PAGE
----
"And that is a comfort, but it won't help your . . . case any. Have you considered that the woman you're trying to find is hiding for some other reason than avoiding her family's disapproval?"
Augustine nodded. What Ree said was, in a sense, true. But he could not possibly explain Harry Potter to this Muggle woman. Though I'd like to, really. Ree would find it fascinating, Britain's other history.
"Well, I expect I'll just have to keep looking for her and hope for the best. The next time I speak with my client—who I assure you is not the ogre you imagine him to be—I think I'll bring him here."
"Because I'm going to have to give up this case if I can't find any new leads, and it might quell the man's . . . disappointment if he has a bite or two of your magnificent chocolate biscuits."
Ree smiled at the man's compliment. "You let me know when you're bringing him 'round, and I'll bake a batch just for the occasion."
Some days later, when Marks did meet Snape at the Snapdragon, it was to find that Ree Gardener was no longer working there.
But she had left a box of biscuits for him.
"Oh, and Augie!" Betsy, the owner, called before the man could return to his table, "Ree left you this, too."
It was a letter.
"Is there a problem, Mr. Marks?" the Potions master asked when the man finally joined him at their table.
"No, a friend of mine—" Augustine began to say, but stopped when he realized that Snape couldn't give a toss.
Setting the envelope down on the table, he was surprised when his client snapped it up.
"—forgive me, Marks. I'm familiar with the handwriting on this envelope," Snape told him, ripping it open with no further ceremony.
"But how is that possib—"
Something in Augustine's mind went whir, click, snap.
"Ree Gardener . . . is Harry Potter?"
"It would appear so."
Snape handed the letter to the investigator, who quickly read:
"I'm sorry to run off without a word. It's a bad habit of mine. After our talk, I realized that there was something I needed to do for a friend. I've been trying to put my past—and the people in my old life—so far behind me that it never occurred to me to that I might be of some use to some of them, even if I couldn't ask them to help me. I'm a horrid git.
"On that cryptic note, I'll say goodbye, and tell you how much I'll miss our chats. Don't forget me, you old flirt.
And I'm a stupid git. No wonder she was always willing to listen to me drone on about my bleeding cases!
Snape considered the man, laying a restraining hand on Marks' arm as he made to pull a chocolate biscuit out of the box he had just opened. "Don't eat any of those."
Snape didn't answer. Instead, he withdrew a small, black bottle from his jacket, unstoppered it, and spilled a drop of clear fluid on one of the biscuits. The chocolate brown of the biscuit turned white and then the entire cookie crumbled.
"It wasn't poisoned, was it?"
"No," Snape said, replacing the stopper in the bottle before placing it in his pocket. "I believe your . . . waitress has been plying you with some form of compulsion potion in order to direct your investigations."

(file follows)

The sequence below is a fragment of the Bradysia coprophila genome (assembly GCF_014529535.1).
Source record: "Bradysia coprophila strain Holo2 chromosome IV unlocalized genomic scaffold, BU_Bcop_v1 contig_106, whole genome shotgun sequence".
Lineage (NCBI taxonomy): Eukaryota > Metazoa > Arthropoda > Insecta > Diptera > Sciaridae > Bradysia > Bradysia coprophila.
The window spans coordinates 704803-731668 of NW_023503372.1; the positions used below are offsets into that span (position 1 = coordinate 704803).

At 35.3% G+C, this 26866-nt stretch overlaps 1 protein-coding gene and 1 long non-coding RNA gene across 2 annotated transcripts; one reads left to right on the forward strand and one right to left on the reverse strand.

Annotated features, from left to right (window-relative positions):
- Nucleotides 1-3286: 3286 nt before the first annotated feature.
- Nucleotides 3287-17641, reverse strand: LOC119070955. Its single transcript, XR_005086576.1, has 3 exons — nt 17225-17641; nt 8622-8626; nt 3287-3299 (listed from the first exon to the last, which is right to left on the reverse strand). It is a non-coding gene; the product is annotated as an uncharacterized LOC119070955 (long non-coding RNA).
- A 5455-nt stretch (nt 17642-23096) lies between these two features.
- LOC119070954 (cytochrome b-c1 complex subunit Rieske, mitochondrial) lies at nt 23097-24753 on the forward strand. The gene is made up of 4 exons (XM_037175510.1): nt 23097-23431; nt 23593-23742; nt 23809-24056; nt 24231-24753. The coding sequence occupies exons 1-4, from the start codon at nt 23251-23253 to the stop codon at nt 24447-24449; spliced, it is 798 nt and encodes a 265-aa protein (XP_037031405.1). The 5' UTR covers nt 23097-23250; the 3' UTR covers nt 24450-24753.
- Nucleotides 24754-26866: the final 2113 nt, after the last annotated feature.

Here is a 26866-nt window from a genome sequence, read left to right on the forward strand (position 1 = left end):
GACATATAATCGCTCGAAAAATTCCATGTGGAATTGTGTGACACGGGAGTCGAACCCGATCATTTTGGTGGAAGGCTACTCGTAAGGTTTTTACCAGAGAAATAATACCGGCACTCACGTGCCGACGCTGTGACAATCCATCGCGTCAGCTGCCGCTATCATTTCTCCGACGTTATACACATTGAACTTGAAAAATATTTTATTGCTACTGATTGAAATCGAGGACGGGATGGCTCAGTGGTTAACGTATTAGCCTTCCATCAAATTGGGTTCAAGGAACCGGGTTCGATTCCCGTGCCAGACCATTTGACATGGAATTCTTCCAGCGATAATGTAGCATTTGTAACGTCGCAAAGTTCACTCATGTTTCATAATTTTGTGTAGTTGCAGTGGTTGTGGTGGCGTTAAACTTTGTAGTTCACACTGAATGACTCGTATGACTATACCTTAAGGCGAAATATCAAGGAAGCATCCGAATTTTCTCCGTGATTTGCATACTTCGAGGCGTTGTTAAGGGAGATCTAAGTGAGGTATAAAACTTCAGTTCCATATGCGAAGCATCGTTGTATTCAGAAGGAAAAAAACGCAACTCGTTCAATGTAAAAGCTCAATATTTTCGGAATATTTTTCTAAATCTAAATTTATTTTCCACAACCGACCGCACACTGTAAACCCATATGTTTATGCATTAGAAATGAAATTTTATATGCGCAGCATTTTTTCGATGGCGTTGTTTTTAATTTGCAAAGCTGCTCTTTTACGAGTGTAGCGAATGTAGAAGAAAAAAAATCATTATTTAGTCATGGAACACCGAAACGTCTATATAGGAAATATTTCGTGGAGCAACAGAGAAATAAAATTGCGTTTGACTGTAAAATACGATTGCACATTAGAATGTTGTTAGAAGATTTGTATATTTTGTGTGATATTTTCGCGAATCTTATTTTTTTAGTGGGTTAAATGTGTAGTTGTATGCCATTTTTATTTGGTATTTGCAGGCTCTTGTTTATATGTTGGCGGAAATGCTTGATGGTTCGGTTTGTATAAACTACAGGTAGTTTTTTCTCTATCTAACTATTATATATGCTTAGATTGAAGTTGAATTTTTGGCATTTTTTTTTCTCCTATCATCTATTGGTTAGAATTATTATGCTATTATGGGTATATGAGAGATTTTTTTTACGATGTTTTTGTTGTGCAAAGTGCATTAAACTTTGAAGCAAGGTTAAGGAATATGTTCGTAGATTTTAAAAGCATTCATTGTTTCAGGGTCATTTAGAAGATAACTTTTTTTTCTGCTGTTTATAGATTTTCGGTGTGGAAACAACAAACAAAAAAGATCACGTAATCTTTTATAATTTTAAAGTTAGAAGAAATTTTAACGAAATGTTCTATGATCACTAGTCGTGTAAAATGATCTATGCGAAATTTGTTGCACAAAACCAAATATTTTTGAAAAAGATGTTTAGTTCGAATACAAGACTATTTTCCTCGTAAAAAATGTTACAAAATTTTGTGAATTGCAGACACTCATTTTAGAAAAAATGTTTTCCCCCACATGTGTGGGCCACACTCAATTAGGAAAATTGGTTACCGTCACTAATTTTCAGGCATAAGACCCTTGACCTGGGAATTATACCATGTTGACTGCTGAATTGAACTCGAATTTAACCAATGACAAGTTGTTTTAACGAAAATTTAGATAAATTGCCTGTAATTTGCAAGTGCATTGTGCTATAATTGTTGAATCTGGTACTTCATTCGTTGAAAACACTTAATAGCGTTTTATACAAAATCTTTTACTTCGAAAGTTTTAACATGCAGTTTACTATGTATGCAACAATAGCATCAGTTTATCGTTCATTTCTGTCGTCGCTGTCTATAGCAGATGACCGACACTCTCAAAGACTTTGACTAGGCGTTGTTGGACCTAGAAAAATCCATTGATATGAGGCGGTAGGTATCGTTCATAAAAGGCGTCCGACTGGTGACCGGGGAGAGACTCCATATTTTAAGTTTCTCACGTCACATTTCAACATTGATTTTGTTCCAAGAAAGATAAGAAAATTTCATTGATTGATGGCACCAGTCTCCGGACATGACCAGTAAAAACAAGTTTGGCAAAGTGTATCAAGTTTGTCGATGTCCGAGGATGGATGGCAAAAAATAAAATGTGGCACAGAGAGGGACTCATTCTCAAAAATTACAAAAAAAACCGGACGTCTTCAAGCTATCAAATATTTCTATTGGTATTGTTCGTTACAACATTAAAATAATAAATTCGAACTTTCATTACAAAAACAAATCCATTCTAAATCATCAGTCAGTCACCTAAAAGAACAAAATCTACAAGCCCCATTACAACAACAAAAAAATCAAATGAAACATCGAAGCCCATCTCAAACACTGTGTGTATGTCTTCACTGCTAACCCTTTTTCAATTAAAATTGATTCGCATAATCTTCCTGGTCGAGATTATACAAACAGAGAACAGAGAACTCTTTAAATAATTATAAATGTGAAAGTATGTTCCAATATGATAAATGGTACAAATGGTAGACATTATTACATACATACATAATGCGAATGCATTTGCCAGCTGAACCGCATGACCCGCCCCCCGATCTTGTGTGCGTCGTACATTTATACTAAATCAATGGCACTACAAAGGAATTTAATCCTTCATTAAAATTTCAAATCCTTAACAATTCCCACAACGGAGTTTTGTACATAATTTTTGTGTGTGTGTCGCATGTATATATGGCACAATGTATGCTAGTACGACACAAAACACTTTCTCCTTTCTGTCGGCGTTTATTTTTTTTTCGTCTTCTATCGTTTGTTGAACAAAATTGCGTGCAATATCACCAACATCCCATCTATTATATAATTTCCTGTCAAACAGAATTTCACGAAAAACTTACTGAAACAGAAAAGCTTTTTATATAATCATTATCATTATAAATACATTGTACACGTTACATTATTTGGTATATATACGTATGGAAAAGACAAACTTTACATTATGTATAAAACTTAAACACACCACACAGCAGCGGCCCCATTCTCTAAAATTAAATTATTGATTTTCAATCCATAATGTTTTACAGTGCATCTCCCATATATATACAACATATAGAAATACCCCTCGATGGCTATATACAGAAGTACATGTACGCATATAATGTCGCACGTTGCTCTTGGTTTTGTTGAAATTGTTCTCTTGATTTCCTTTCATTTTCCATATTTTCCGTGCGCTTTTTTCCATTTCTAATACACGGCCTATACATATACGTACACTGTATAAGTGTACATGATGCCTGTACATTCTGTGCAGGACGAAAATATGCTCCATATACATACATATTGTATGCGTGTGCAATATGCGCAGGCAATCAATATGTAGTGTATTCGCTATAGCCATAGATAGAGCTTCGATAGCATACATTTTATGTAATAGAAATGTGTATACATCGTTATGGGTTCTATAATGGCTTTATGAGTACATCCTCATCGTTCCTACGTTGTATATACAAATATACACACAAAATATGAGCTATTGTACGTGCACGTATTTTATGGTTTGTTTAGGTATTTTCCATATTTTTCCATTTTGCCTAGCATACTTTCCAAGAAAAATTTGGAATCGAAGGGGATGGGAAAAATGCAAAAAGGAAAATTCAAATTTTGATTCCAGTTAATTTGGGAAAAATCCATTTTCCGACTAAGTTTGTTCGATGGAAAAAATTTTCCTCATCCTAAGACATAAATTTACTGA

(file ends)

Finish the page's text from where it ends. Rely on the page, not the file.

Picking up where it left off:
"I am an idiot. I apologize, Sir, sincerely. There's no excuse for my incom—"
Severus closed the box of chocolate biscuits and pulled it toward himself. "—your lack of care has merely illustrated how Potter has, at least in part, managed to evade detection. I find that most useful, but now I would like to know why it was that you arranged this meeting."
The man hastily explained about his discovery of Macalister at the Hall of Records, and why he had visited that place.
"You will see to it that this person is made aware of those 'leads' that you followed earlier to keep him occupied, and you will cease to pry into Miss Potter's life."
You mean your life, don't you? Augustine asked silently. "Of course, Sir, but I imagine that Zabini will not give up searching for Potter so easily, and he has other . . . resources."
"That is my concern. You have your instructions."
With that, the Potions master took his leave of the investigator, almost certain of where Harry would next go. He made his way to a wizarding social club not far from the Snapdragon, and again made use of its floo.
"St. Mungo's," he said, tossing a handful of powder into the fire.
He felt rather unsettled, and had ever since he had held Harry's letter to Marks.
It was almost as if she was there with me.
Meanwhile, back at the Snapdragon, "Betsy" was humming to herself, well-pleased by what she had overheard, but feeling oddly empty since Severus had left.
She had not felt so lonely since her few solitary months of hiding on a magical node of power in France, near the abandoned fishing village Draco had told her he used to visit with his parents when it was still a picturesque, working town. It had hidden Voldemort once. And that had convinced the witch that she would be safe there.
Only I couldn't get away from myself, she thought, out of habit checking the interior metaphysical barrier with which she had surrounded the seething ball of . . . whatever it was of the Dark Lord that still dwelt inside her mind.
It was all well and good to access his knowledge of ancient languages.
But it wouldn't do to let anything else out, she thought, remembering how difficult not doing so had been before her self-imposed exile to France.